This weekend I participated in the local edition of Startup Weekend, a 54-hour-long competition where a group of mostly strangers comes together into teams to put together a product, service or business over the course of a weekend.
I wasn't exactly sure what to expect going in, but it turned out to be an excellent experience.
At the kick-off event Friday evening, 10 ideas were selected by participant votes from almost 40 sixty-second pitches. I joined up with a team of mostly strangers (Shahrzad Grami, who pitched the idea of an app to remind you to follow up on instructions from your doctor; Jeremy Weiland, who I've known for several years, but never worked with; Lisa Dance; and Thomas Anderson), and that night we were put through a business planning exercies by our mentor, Chris Busse.
While a couple of the other teams changed their ideas to varying degrees ("a pivot" in startup speak) and one or two even dropped out, we stuck with Shahrzad's basic idea of a productivity app and worked most of the weekend on validating the idea and developing a business model.
The weekend's work included a couple different kinds of research: we spoke to a physician, we sent out a Survey Monkey survey and we gathered data from published reports from NIH and MarketWatch.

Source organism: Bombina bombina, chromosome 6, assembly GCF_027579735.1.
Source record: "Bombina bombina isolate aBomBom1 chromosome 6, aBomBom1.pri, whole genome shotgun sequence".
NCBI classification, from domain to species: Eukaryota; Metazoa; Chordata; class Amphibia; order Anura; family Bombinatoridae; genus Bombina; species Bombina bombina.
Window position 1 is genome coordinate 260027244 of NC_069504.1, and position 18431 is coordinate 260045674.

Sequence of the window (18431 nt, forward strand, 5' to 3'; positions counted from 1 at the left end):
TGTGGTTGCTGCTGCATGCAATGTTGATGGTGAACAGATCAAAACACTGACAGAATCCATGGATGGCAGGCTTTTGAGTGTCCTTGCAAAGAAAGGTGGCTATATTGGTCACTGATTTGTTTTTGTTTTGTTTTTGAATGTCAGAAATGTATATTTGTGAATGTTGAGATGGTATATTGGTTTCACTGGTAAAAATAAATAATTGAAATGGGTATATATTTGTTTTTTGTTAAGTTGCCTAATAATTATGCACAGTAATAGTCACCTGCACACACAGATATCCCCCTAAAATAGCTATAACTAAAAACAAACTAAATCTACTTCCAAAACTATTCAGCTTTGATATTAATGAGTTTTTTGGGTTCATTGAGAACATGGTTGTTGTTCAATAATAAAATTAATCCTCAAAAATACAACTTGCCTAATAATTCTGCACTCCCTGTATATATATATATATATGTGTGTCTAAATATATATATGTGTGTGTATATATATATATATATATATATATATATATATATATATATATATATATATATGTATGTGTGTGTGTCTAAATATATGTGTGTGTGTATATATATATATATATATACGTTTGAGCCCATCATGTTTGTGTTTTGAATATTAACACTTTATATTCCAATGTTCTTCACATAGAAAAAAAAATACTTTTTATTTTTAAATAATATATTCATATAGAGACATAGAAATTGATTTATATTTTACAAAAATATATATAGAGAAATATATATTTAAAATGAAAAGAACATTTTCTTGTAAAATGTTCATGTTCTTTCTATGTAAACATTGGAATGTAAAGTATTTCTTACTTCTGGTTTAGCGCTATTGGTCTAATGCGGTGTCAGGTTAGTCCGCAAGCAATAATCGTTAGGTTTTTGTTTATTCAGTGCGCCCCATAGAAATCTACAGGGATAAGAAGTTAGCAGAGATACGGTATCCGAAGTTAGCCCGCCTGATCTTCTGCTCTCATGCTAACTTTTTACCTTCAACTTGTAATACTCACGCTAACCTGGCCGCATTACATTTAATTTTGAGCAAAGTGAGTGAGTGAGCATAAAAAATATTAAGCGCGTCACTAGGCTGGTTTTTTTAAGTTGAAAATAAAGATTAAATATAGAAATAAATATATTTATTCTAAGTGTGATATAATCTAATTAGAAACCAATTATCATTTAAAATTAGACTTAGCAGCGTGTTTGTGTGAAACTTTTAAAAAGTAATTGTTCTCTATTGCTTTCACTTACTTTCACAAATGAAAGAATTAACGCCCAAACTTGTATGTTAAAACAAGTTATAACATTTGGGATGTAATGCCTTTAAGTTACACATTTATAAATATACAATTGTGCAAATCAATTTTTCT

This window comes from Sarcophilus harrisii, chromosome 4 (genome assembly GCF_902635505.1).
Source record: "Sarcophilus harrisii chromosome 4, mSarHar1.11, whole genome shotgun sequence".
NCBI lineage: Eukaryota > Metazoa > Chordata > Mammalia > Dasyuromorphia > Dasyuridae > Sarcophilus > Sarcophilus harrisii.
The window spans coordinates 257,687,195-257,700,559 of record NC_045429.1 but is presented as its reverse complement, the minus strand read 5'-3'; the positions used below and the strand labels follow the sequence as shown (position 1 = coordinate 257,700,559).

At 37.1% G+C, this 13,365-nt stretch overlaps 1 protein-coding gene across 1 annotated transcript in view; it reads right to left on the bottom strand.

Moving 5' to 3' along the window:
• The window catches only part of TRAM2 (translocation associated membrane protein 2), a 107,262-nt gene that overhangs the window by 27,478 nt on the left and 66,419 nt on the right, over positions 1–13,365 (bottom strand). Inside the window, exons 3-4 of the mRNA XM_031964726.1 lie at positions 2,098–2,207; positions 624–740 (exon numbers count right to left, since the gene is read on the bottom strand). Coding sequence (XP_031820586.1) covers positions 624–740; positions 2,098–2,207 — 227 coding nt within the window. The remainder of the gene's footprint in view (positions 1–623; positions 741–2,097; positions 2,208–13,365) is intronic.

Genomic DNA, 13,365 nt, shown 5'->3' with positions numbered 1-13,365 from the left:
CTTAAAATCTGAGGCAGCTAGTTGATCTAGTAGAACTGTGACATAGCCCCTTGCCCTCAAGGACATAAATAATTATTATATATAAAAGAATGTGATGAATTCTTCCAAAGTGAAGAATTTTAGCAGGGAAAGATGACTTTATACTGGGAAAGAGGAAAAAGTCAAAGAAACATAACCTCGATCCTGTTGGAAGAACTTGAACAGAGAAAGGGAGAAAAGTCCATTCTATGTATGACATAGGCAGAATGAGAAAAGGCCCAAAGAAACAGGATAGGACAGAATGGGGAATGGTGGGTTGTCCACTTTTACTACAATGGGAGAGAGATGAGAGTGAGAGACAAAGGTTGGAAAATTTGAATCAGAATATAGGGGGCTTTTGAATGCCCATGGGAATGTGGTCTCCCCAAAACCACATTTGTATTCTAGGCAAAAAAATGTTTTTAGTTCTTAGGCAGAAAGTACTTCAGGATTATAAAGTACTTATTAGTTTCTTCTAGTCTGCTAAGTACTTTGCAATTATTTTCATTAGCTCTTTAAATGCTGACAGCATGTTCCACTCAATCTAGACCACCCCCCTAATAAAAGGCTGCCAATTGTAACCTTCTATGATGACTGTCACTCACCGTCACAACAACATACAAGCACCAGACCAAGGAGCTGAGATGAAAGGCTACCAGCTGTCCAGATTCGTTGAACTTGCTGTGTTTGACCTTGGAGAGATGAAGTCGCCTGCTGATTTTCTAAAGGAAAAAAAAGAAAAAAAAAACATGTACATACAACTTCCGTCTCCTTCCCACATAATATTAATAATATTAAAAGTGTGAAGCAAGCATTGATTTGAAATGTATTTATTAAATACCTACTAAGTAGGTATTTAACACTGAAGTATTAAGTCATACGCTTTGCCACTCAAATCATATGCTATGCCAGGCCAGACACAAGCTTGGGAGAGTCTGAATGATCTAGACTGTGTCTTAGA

We also had to quickly come up with a brand name, which we settled on Saturday afternoon (I don't remember who suggested Doctor's Orders [Update: the name was Shahrzad's suggestion, fittingly.]). Then I designed a logo and chose a color palette with input from the team.
After a lot of discussion about the features and functionality of the app, and explorations of how we could best demonstrate it in the final presentation, I ended up doing a series of mockups in PhotoShop (eight in all).
By Sunday afternoon, we were all working hard to craft and polish our three-minute final pitch, which we'd deliver that night to a panel of five judges.
In all, eight groups presented ideas, from a Xbox-based virtual clothing try-on service to an app to keep you, uh, busy on the can. The judges assigned a grand prize and awards in five categories:
- Best in Show (for best design)
- Most Likely to Scale
- Community Impact
- MVP (Minimum Viable Product)
The competition was really tough and I thought all the final pitches had merit, so I was really thrilled when the judges chose our project for Best in Show. Then we were all truly stunned when the judges announced that Simplixity, the winner of MVP and the grand prize, was also getting a $10,000 award from one of the judges. (That article says my team was awarded MVP as well, but unless I've completely misremembered, that is not the case.)
The weekend was a great experience and I would recommend the experience to anyone who is at all interested in making things.
Oh, and if you want to keep track of what the team does with Doctor's Orders after this weekend, you can sign up for updates at DoctorsOrdersInc.com.